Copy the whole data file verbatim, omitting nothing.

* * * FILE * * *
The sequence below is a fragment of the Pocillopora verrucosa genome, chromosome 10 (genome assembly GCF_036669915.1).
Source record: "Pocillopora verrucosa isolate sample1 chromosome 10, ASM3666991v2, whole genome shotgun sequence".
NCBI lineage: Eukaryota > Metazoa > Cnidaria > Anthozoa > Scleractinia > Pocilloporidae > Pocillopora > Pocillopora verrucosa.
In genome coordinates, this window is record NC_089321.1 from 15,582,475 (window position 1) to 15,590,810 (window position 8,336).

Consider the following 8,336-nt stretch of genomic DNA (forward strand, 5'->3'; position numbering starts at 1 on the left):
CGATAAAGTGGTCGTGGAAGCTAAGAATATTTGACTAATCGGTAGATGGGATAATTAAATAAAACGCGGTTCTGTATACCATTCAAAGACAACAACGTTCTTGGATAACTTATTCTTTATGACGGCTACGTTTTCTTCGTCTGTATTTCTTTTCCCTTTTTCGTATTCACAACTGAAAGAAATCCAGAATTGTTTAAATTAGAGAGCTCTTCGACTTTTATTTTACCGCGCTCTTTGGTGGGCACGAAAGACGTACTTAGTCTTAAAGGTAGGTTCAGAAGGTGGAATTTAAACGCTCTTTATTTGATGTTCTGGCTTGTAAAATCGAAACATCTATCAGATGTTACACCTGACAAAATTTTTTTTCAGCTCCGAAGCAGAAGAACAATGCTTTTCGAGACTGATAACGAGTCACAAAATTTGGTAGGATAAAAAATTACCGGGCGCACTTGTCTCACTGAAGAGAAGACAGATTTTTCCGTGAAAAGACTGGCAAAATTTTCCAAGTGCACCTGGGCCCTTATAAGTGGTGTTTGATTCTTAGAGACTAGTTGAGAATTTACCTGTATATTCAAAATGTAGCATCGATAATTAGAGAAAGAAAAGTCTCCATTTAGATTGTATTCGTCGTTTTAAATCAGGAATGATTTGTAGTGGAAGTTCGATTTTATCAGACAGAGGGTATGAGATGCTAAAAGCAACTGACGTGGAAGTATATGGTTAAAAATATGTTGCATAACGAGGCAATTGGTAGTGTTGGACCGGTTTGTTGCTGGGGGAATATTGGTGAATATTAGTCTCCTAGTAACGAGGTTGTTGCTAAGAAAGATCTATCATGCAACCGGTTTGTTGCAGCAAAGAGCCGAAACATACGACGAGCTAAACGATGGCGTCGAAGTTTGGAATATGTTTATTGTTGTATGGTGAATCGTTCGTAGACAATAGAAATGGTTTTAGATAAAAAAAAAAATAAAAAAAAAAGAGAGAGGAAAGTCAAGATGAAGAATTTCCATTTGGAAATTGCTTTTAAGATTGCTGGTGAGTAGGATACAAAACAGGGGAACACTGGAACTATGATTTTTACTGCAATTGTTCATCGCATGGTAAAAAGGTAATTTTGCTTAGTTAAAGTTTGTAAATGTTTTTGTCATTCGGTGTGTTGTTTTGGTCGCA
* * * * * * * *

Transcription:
The sequence below is a fragment of the Pocillopora verrucosa genome, chromosome 10 (genome assembly GCF_036669915.1).
Source record: "Pocillopora verrucosa isolate sample1 chromosome 10, ASM3666991v2, whole genome shotgun sequence".
NCBI lineage: Eukaryota > Metazoa > Cnidaria > Anthozoa > Scleractinia > Pocilloporidae > Pocillopora > Pocillopora verrucosa.
In genome coordinates, this window is record NC_089321.1 from 15,582,475 (window position 1) to 15,590,810 (window position 8,336).

Consider the following 8,336-nt stretch of genomic DNA (forward strand, 5'->3'; position numbering starts at 1 on the left):
CGATAAAGTGGTCGTGGAAGCTAAGAATATTTGACTAATCGGTAGATGGGATAATTAAATAAAACGCGGTTCTGTATACCATTCAAAGACAACAACGTTCTTGGATAACTTATTCTTTATGACGGCTACGTTTTCTTCGTCTGTATTTCTTTTCCCTTTTTCGTATTCACAACTGAAAGAAATCCAGAATTGTTTAAATTAGAGAGCTCTTCGACTTTTATTTTACCGCGCTCTTTGGTGGGCACGAAAGACGTACTTAGTCTTAAAGGTAGGTTCAGAAGGTGGAATTTAAACGCTCTTTATTTGATGTTCTGGCTTGTAAAATCGAAACATCTATCAGATGTTACACCTGACAAAATTTTTTTTCAGCTCCGAAGCAGAAGAACAATGCTTTTCGAGACTGATAACGAGTCACAAAATTTGGTAGGATAAAAAATTACCGGGCGCACTTGTCTCACTGAAGAGAAGACAGATTTTTCCGTGAAAAGACTGGCAAAATTTTCCAAGTGCACCTGGGCCCTTATAAGTGGTGTTTGATTCTTAGAGACTAGTTGAGAATTTACCTGTATATTCAAAATGTAGCATCGATAATTAGAGAAAGAAAAGTCTCCATTTAGATTGTATTCGTCGTTTTAAATCAGGAATGATTTGTAGTGGAAGTTCGATTTTATCAGACAGAGGGTATGAGATGCTAAAAGCAACTGACGTGGAAGTATATGGTTAAAAATATGTTGCATAACGAGGCAATTGGTAGTGTTGGACCGGTTTGTTGCTGGGGGAATATTGGTGAATATTAGTCTCCTAGTAACGAGGTTGTTGCTAAGAAAGATCTATCATGCAACCGGTTTGTTGCAGCAAAGAGCCGAAACATACGACGAGCTAAACGATGGCGTCGAAGTTTGGAATATGTTTATTGTTGTATGGTGAATCGTTCGTAGACAATAGAAATGGTTTTAGATAAAAAAAAAAATAAAAAAAAAAGAGAGAGGAAAGTCAAGATGAAGAATTTCCATTTGGAAATTGCTTTTAAGATTGCTGGTGAGTAGGATACAAAACAGGGGAACACTGGAACTATGATTTTTACTGCAATTGTTCATCGCATGGTAAAAAGGTAATTTTGCTTAGTTAAAGTTTGTAAATGTTTTTGTCATTCGGTGTGTTGTTTTGGTCGCA